Got a Bike? Like to Dance? Try SF Bike Party

Editor
School of Dentistry

Large social bike gatherings have a long history in San Francisco. 

This month, Critical Mass, which was started in San Francisco, turns 21 years old. (Does this mean we may now drink during a Critical Mass ride?) In those days, there was little acceptance of bicycles on the roadways — cars dominated, and biking was dangerous and weird.

Critical Mass was essentially a protest: riders were demanding roads that provided a safe space for bikes and challenging the status quo of thoroughfares that prioritized cars not only over bikes, but pedestrians and public transit as well. 

Attitudes have changed. Now bikes are begrudgingly accepted and are even trendy. Business people in suits ride them down Market Street, parents put kids in bike trailers and travel safely around town, and bike lanes can be found in every neighborhood.

Perhaps the aggressive edge to the Critical Mass protest is not as relevant as it once was. A new style of social bike gathering has emerged: the Bike Party.

Bike Party started in San Jose six years ago, making it perhaps that city’s greatest contribution to human culture.

Its website (www.sfbikeparty.org) describes it thus: “We’re one-half political party, one-half street party — made up of all types of bicyclists and human-powered transportation advocates who celebrate and build community in a monthly ride that must be experienced to be understood.”

Soon, San Francisco and the East Bay had started Bike Party groups of their own, and the party continues to spread to cities further afield. 

The crucial difference between Bike Party and Critical Mass is that Bike Party follows all traffic laws. This shifts it from the realm of civil disobedience to that of civic celebration. The group tries to cultivate positive relations with cars, making sure to let the death machines through intersections and make turns as needed.

Also, it has lots of LED light-art, huge sound-systems pulled on bike trailers and riders stop at two or three parks every ride for temporary dance parties. For all these reasons, Bike Party has assumed the throne as the pre-eminent social bike gathering in San Francisco.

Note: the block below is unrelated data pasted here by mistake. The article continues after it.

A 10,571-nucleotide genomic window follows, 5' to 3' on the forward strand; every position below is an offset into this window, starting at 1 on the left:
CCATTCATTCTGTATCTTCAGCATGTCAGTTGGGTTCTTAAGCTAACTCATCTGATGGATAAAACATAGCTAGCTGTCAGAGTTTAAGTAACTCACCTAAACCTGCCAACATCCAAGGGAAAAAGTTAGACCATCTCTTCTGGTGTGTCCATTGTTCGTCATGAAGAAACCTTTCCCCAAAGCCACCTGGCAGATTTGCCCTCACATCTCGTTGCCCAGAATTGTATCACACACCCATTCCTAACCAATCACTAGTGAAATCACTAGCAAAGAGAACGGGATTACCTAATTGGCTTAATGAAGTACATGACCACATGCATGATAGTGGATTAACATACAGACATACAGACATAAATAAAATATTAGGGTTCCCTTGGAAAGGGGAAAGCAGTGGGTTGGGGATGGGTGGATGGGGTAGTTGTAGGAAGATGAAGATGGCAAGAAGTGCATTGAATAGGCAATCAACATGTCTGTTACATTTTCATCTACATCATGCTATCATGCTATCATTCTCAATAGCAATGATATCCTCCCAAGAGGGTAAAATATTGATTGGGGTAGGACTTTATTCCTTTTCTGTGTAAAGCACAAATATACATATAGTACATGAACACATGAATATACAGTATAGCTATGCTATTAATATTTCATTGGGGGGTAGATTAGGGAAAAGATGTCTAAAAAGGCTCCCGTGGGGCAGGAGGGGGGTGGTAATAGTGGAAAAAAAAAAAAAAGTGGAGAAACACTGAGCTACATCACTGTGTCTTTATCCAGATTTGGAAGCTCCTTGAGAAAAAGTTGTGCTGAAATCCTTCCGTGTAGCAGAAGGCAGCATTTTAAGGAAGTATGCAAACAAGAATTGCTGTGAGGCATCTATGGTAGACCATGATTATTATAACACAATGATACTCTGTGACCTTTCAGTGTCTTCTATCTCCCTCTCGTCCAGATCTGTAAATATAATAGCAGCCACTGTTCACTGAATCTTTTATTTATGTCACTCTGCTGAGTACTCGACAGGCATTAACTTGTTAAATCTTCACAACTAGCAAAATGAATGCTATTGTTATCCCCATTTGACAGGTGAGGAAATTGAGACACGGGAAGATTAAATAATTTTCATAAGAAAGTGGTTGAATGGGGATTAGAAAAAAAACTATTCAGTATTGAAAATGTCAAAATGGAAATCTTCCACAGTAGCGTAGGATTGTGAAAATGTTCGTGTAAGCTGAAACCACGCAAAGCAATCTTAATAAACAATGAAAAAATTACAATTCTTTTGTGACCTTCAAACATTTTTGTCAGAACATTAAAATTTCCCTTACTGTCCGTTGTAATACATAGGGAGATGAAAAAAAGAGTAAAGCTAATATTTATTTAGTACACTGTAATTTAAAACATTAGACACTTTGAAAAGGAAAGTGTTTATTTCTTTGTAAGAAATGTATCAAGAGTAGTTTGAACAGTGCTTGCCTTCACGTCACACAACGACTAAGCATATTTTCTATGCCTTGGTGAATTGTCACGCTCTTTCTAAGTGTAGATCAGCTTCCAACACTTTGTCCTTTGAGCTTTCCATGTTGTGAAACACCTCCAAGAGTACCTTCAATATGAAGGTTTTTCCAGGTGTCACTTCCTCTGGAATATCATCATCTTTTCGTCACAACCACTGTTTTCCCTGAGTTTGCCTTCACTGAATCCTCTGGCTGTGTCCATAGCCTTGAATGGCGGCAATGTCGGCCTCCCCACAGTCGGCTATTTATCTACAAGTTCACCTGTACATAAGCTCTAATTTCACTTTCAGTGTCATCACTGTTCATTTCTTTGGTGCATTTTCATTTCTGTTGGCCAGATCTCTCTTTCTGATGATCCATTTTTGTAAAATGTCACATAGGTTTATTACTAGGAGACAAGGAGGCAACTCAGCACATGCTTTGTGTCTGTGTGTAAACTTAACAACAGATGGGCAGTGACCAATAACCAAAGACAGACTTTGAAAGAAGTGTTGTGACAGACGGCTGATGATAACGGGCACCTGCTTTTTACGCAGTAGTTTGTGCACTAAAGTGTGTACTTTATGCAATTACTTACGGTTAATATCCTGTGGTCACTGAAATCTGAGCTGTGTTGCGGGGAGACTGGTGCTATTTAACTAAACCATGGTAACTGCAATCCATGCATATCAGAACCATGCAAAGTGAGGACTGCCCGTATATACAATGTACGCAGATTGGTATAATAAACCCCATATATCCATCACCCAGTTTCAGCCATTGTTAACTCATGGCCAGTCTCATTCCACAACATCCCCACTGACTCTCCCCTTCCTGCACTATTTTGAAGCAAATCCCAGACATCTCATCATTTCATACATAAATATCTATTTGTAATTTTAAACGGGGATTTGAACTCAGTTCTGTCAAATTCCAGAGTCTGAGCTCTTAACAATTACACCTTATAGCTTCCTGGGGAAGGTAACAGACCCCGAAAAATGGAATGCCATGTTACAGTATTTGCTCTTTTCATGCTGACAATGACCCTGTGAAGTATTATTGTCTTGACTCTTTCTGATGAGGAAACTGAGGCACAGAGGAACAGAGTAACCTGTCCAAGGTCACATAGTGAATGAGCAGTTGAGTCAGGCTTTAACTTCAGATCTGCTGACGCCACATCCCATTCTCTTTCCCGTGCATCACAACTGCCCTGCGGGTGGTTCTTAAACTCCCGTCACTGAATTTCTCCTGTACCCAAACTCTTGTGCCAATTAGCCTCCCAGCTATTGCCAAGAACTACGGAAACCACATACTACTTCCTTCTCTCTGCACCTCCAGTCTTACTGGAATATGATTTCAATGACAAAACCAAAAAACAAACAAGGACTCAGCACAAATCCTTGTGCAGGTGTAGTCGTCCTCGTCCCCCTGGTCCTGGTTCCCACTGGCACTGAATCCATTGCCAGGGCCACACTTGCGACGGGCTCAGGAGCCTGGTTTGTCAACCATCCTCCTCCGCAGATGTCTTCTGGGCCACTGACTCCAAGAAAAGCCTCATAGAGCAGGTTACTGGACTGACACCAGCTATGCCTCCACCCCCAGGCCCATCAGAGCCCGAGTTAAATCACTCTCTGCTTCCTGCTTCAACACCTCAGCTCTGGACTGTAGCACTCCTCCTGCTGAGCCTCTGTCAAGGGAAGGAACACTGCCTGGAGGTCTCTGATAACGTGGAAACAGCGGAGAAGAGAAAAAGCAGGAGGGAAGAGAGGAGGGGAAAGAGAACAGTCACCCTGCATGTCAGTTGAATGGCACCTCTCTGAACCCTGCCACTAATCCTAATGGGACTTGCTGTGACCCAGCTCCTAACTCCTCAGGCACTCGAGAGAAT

San Francisco Bike Party meets every first Friday at 7:30 p.m. at a location that is announced on its Facebook page or on its website, sfbikeparty.org.  The route changes every month.

Everyone with any interest is encouraged to join and is made to feel quite welcome. Bike Party is one of the friendliest, merriest gatherings one can find in this town. (For true believers, East Bay Bike Party, which is perhaps four times bigger than San Francisco Bike Party, occurs on the second Friday of every month and always starts and ends conveniently near BART stations).

Bicycle ridership in general is rapidly increasing in San Francisco. A 2011 survey by the San Francisco Municipal Transportation Agency (SFMTA) found a 71% rise in bicycle use in the previous five years.

Bikes are a healthy and clean transport option, which makes public spaces much more inviting than those dangerous, loud and dirty automobiles. More bike lanes are being added to our roads every year. The San Francisco Bicycle Coalition, a well-organized political voice for bikers — more civil and more effective than Critical Mass — has led the way in advocating for these improvements.

Even the SFMTA proclaims its support for the two-wheel revolution on its webpage: “One thing is certain, more and more San Franciscans are riding bicycles every year. The increased bicycle ridership indicates a healthier city, a reduction in auto dependency, and a much-needed movement towards sustainable transportation.”

What an amazing change from 21 years ago, when bikes were marginalized. Now instead of protesting cars, we can simply celebrate bikes.